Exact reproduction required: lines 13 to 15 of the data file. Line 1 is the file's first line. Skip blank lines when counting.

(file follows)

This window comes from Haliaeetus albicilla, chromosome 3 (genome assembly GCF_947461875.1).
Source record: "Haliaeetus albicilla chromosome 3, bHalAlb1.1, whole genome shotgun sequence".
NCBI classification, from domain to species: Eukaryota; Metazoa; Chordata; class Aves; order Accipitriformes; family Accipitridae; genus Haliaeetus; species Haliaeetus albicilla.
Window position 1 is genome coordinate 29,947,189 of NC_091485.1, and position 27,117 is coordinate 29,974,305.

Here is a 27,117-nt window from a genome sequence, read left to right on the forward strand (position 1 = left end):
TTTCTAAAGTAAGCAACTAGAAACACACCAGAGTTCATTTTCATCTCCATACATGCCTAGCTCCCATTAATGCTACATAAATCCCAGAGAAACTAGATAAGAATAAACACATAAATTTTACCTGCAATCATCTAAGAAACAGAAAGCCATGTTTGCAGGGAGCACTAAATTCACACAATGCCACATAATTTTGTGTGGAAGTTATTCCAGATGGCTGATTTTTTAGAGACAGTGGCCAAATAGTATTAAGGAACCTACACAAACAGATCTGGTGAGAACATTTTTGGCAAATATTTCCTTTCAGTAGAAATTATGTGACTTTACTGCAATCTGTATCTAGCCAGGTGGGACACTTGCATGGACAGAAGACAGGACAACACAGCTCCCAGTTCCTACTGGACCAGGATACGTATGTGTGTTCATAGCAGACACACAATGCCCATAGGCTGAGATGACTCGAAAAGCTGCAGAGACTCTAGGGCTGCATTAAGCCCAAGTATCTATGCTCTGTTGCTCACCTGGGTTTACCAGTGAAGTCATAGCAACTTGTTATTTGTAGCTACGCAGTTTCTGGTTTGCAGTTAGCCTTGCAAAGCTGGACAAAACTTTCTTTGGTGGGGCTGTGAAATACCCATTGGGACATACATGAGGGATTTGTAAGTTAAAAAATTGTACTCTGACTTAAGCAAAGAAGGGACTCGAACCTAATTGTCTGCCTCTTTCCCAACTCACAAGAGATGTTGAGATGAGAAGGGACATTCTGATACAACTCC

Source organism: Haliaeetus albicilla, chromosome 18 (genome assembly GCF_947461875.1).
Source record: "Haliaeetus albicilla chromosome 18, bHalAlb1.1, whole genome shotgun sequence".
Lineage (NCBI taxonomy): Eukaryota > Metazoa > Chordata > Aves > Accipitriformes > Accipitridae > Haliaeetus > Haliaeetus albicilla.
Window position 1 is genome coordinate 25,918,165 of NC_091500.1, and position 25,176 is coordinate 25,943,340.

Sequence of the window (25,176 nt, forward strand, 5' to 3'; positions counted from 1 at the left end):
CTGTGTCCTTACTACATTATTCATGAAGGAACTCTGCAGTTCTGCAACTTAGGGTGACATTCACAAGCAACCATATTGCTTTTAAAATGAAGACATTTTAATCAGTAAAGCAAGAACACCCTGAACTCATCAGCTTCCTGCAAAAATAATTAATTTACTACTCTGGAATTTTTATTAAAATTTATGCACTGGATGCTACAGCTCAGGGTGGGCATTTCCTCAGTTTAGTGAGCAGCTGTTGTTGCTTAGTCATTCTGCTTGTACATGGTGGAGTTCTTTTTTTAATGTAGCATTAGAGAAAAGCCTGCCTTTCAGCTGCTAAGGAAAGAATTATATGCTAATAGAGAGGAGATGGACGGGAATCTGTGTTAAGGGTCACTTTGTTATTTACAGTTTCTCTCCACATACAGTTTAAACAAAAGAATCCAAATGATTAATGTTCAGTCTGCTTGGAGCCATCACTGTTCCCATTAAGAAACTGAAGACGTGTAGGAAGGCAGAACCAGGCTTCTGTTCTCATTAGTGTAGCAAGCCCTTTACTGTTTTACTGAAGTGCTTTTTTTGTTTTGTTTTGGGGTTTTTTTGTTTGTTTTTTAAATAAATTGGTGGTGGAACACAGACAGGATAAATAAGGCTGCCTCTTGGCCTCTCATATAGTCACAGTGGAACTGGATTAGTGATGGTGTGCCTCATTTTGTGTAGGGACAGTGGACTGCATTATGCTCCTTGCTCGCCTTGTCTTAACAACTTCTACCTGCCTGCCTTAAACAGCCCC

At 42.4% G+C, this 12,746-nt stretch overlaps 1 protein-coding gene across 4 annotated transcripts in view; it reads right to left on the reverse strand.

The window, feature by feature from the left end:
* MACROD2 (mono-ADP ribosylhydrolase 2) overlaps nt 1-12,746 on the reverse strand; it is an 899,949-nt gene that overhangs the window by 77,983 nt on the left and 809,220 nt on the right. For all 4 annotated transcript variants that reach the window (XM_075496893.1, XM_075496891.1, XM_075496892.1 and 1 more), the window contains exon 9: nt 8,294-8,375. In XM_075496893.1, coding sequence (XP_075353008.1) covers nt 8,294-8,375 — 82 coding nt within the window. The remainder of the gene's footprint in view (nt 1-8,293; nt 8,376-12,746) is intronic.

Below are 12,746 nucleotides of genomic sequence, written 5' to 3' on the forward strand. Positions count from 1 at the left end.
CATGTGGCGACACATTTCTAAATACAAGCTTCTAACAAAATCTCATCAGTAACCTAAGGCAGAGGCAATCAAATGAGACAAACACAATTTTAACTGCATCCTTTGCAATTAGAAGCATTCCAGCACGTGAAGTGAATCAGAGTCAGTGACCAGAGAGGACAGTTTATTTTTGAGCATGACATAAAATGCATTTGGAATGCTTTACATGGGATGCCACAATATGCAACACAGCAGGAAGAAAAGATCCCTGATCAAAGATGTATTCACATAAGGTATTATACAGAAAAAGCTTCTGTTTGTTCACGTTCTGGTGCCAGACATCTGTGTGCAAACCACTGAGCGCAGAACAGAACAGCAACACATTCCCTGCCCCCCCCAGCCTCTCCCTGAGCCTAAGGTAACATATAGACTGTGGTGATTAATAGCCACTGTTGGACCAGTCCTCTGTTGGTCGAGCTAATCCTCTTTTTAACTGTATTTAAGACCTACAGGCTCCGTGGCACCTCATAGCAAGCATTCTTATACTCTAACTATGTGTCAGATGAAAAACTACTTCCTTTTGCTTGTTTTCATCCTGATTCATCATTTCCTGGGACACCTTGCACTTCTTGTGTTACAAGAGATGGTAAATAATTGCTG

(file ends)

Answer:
At 42.4% G+C, this 12,746-nt stretch overlaps 1 protein-coding gene across 4 annotated transcripts in view; it reads right to left on the reverse strand.

The window, feature by feature from the left end:
* MACROD2 (mono-ADP ribosylhydrolase 2) overlaps nt 1-12,746 on the reverse strand; it is an 899,949-nt gene that overhangs the window by 77,983 nt on the left and 809,220 nt on the right. For all 4 annotated transcript variants that reach the window (XM_075496893.1, XM_075496891.1, XM_075496892.1 and 1 more), the window contains exon 9: nt 8,294-8,375. In XM_075496893.1, coding sequence (XP_075353008.1) covers nt 8,294-8,375 — 82 coding nt within the window. The remainder of the gene's footprint in view (nt 1-8,293; nt 8,376-12,746) is intronic.